Animals were fixed for 1 h in 5% glutaraldehyde in phosphate buffer (Millonig, 1961) without sucrose. The tissue was postfixed for 45 min in 1% osmium tetroxide, dehydrated and embedded in Spurt’s medium. Sections were cut on glass knives on a Huxley ultramicrotome and stained with uranyl acetate for 45 min followed by 30 min in lead citrate. Grids were examined in a RCA 4 electron microscope.
Bode et al. (1976) used hydroxyurea to preferentially eliminate interstitial cells. A period of about 41 days was required for the various cell populations to recover to control values and during this time the percentage of nerve cells remained relatively constant. Their cell counts, however, were performed on head-amputated animals. A previous study had shown the head region to contain about 40% of the nerve cell population (Bode et al. 1973). When we macerated treated whole animals, the number of nerve cells fluctuated in time (Table 1). The immediate increase in the per cent nerve cells (3–5 days) is not due to an increased number but rather to the immediate drop of I-cells and cnidocytes. The actual number of nerve cells drops steadily following treatment. Gland cells behave in a manner similar to nerves in that their numbers also decrease before recovery.
At 23–26 days after hydroxyurea treatment, the cultures contained 2 population of animals. The first is a pale, rarely budding, non-feeding population designated as 23–26 day HU-P. These animals lack a glutathione-feeding response (Loomis, 1955) and are first recognizable by around 20 days after treatment. Behaviourally, they resemble the nerveless hydra produced by colchicine (Campbell, 1976), but maceration studies show that they contain 2% nerve cells (Table 1). The second group is normal-coloured, feeding animals, which eventually recover from treatment. They are designated as 23–26 day HU-R. These animals have approximately half the normal percentage and half the normal number of nerve cells (Table 1).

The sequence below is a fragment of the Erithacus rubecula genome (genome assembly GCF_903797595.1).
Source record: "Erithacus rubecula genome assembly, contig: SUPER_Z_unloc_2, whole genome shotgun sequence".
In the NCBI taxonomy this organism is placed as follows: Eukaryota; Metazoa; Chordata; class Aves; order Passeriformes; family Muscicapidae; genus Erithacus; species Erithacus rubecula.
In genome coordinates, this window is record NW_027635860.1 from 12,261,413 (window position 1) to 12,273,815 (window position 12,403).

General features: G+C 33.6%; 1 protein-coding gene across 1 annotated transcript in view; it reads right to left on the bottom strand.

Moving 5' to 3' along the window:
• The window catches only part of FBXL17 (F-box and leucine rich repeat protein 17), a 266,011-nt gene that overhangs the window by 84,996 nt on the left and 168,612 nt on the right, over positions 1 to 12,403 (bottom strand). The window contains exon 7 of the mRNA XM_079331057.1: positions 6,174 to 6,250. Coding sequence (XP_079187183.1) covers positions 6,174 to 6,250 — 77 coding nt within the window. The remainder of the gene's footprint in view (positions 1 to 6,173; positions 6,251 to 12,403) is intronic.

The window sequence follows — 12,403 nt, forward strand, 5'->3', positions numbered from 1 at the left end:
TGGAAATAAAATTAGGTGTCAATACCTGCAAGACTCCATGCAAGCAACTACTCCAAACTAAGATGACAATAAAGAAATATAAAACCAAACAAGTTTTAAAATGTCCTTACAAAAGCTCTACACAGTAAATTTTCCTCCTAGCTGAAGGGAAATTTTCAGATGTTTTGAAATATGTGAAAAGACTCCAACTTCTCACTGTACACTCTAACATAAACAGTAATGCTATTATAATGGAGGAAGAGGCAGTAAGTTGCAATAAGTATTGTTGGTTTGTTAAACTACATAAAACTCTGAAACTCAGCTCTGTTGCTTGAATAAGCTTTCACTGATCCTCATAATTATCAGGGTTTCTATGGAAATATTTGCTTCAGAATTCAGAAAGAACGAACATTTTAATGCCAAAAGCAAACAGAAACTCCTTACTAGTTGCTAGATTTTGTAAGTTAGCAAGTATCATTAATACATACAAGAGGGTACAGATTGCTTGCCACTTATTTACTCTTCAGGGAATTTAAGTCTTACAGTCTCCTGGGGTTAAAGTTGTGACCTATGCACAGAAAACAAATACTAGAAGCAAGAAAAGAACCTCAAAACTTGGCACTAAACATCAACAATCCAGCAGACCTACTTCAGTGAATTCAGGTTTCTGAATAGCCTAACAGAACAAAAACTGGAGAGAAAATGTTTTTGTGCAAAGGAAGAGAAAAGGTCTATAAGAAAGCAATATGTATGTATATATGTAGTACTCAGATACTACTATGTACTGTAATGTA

Production of nerveless hydra
The 23–26 day HU-P animals resemble the nerveless hydra produced by colchicine treatments (Campbell, 1976). These animals are of normal size (see epithelial cell number, Table 1) and can easily be hand-fed as described earlier. Some of the animals fed in this manner will re-establish a feeding response but many will not. Those animals which remain non-feeding will start to bud within 1 week and the buds from these non-feeding animals are nerveless. Clones derived from individual non-feeding parents were periodically tested for their ability to capture prey and samples were macerated (David, 1973) for cell distributions (Table 1). Macerations showed that if a clone was non-feeding, it was always nerveless. We found that there was heterogeneity in response to hydroxyurea treatments so that some treatments produced more HU-P animals than other treatments. With this method thousands of potential clone-forming animals can be easily produced. The number of nerveless animals obtained is only limited by manpower since they must be hand-fed.
Description of nerveless hydra
Most of the nerveless hydra produced by hydroxyurea treatment have basically normal form, being composed of the hypostome with its whorl of tentacles, body column, budding zone, peduncle and basal disk. However, these animals reveal certain structural variations. Nerveless animals tended to have more tentacles than normal. To quantify this phenomenon, cultures of normal and nerveless animals (HU and C) were scored as to the number of tentacles they possessed. The distributions obtained are shown in Fig. 1. Nerveless hydra have a mean tentacle number that is significantly higher than control (P < 0.001). The variances of the nerveless distributions are also significantly different from control (F test, max./min. P < 0.001). Ninety per cent of control animals are found within i tentacle of the mean; 78% of colchicine and 76% hydroxyurea nerveless animals are within 1 tentacle of the mean.